It’s impossible to see what exactly Trowbridge is looking at. Hendricks controls the first two minutes with crisp leg kicks, while Lawler lands nothing. Even if this is bizarro world, and judges give a lot of credit to defending takedowns while staying active with sporadic elbows to the side of the head, they’re only locked against the fence for a minute and a half. Not only does Hendricks remain more active afterword, but he also scores a nice “oh wait!” moment with the attempted last second guillotine. It’s Hendricks for 3:30 staying active going forward versus Lawler defending backwards for 1:30. The only asterisk here is the front kick, which Hendricks immediately recovers from, nor is knocked down by.
More of the same. Lawler just isn’t throwing while Hendricks unleashes a quick one two followed with a leg kick. Hendricks lands the best punches, and this is a round in dispute by no one. At this point it was hard to figure out exactly what the trajectory for the fight was. My guess is that Lawler had an actual strategy to land strikes in close, perhaps suspecting that Hendricks wasn’t gonna stand and bang like last time. He doesn’t commit to anything at range, and Hendricks keeps coming forward.
Another controversial round. Let’s unpack this one.
Johny starts out with some flurries until the 4:12 mark when he finally goes for a takedown. This is where Hendricks gets so deep on his takedowns that the merger of Hendricks and Lawler against the fence combine to look like a uvula.
The action is also when the crowd begins booing. Herb Dean separates them at the 3:30 mark. Still, Hendricks is staying active, throwing his jab, and mixing it up with the odd left, right. He lands what is easily the best sequence on the feet in this round at 2:47 – a right hook, straight left combination. The one thing Hendricks isn’t doing is throwing his leg kicks off his combinations. Lawler lands a solid, but partially blocked head kick at the 1:59 mark coming off a not blocked left hand. Johny gets a takedown at the 1:32 mark in the center of the octagon. Lawler defends it and gets back up. Now Lawler comes forward even though Johny is more active. He gets Lawler up against the fence at the :48 mark. At the :27 mark Lawler stays very active pouding Johny with punches and elbows. Hendricks lies completely still throughout his whole sequence.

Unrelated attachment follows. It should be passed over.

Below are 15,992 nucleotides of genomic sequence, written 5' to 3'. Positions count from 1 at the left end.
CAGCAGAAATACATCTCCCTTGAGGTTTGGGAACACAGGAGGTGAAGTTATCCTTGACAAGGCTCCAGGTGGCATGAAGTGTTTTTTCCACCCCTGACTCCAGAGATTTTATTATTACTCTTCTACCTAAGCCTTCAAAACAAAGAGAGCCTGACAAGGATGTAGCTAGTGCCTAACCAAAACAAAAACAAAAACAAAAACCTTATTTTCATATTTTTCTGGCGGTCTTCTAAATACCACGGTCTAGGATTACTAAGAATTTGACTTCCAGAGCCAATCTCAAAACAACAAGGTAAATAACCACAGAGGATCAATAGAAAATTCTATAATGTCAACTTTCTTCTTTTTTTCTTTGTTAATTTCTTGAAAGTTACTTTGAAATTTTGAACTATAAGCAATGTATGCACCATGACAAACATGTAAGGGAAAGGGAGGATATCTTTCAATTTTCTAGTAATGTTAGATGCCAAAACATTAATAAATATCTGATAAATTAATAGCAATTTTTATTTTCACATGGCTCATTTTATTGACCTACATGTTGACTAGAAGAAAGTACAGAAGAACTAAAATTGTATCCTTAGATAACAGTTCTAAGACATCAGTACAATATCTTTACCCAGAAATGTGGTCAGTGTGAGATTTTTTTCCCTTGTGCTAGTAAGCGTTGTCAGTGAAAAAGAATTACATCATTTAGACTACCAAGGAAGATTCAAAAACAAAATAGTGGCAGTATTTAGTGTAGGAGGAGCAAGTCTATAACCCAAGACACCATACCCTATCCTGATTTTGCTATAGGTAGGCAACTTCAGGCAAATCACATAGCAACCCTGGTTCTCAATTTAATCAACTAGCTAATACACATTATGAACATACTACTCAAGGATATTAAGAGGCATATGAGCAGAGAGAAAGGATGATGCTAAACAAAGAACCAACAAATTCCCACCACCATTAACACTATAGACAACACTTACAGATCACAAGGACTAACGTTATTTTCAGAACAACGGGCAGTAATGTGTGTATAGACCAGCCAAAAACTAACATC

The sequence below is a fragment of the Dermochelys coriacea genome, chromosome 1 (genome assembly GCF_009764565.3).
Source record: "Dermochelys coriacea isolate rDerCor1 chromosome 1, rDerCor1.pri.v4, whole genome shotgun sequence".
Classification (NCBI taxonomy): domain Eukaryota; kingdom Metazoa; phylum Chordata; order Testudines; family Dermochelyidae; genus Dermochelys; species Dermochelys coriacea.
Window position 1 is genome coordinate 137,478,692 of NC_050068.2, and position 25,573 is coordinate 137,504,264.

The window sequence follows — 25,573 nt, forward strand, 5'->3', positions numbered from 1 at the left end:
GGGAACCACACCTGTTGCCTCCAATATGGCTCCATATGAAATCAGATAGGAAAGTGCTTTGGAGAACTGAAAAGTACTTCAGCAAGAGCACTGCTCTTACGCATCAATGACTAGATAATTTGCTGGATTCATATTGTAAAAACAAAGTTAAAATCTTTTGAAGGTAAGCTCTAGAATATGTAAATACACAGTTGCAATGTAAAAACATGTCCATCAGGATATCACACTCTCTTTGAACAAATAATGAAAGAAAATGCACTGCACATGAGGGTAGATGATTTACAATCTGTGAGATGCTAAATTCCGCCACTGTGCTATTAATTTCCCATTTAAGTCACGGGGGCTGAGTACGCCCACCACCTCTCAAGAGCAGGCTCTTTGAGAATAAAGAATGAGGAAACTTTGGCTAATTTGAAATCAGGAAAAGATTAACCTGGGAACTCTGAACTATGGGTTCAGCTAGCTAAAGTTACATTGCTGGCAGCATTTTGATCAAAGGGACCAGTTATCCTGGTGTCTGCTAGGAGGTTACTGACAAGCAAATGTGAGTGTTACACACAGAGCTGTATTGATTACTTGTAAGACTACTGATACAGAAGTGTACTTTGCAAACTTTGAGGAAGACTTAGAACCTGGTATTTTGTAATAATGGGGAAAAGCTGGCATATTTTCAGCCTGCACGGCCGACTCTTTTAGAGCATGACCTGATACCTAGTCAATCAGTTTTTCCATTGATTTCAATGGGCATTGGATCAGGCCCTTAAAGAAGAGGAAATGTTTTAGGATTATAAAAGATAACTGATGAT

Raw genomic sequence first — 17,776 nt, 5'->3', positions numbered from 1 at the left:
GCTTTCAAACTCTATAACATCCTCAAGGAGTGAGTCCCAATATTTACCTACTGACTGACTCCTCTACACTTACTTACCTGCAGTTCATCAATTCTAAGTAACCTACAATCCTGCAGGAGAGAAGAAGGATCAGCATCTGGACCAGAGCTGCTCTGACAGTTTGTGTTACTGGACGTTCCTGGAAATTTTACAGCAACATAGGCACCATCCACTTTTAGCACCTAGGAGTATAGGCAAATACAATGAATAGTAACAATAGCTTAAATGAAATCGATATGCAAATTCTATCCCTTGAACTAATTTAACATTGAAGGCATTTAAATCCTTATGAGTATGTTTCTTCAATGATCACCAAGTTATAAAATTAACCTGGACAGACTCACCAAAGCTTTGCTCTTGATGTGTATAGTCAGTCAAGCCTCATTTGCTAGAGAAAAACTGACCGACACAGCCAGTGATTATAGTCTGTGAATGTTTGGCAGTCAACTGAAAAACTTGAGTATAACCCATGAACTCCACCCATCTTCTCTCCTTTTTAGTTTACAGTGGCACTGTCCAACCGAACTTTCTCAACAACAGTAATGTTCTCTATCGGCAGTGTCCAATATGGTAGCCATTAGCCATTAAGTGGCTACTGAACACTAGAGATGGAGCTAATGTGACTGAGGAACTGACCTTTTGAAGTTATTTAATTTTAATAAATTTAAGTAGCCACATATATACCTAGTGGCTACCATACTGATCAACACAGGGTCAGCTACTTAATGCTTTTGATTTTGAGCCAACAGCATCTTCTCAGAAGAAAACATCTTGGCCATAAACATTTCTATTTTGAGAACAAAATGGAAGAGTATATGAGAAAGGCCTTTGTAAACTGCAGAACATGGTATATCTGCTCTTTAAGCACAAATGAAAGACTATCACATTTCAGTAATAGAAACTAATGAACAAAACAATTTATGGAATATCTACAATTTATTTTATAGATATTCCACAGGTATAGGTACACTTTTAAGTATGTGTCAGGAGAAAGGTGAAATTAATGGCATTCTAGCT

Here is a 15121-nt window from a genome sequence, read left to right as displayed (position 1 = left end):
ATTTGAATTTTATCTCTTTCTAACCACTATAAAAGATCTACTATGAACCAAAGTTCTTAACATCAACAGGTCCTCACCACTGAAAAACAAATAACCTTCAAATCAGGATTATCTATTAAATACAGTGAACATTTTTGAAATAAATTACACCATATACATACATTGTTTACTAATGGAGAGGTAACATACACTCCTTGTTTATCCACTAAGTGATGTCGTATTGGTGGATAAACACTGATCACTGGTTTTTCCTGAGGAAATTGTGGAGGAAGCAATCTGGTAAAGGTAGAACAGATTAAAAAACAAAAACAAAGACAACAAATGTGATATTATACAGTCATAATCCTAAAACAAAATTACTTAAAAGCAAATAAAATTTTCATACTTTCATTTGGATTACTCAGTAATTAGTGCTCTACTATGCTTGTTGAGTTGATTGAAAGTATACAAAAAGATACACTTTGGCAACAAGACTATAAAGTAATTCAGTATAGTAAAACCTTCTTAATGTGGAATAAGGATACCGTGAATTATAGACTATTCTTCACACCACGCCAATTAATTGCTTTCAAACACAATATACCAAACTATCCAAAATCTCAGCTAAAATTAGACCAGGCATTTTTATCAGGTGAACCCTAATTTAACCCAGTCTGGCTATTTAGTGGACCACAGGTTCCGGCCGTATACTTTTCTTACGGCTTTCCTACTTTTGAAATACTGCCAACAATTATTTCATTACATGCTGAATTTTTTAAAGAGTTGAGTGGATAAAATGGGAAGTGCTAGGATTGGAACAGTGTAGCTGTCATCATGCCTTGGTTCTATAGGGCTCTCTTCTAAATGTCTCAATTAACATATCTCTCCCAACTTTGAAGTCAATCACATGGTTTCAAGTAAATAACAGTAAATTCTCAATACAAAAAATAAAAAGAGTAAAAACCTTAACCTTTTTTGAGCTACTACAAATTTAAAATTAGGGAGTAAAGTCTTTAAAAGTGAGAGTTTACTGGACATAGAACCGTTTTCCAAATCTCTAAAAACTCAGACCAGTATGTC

To me this one is legitimately tough to score. Hendricks has the better singular moments taken as a whole, but Lawler has the more sustained attack. It’s also hard to evaluate Lawler’s attack at the end. Hendricks doesn’t move at all, and just eats everything. Was he hurt?
This round was clearly Robbie’s. Hendricks kept attempting the same takedown, except stopped throwing, and Lawler basically took the round off the strength of his takedown defense and a 30 second display of brutality I haven’t seen since the George Lucas special editions.
So basically, this fight wasn’t a robbery, even though Trowbridge’s scoring of the 2nd round was a travesty.
To me, the correct scoring should have been 10-9 Lawler R1, 10-9 Hendricks R2, 10-9 Hendricks R3, 10-10 R4, 10-9 Lawler R5. I realize there is a metaphysical case for “no draws” according to some, but to me that’s just nonsense. If two fighters stood in the middle of the cage for 5 minutes and just stared at each other without a Heath Herring “I’m not gay!” moment, would it be just to give it to the fighter with green eyes just because?
Anyway, I thought it was a decent fight that shouldn’t be viewed against the lofty expectations of their first battle. Both guys made some questionable decisions, but it seems fitting that only a trilogy can settle it.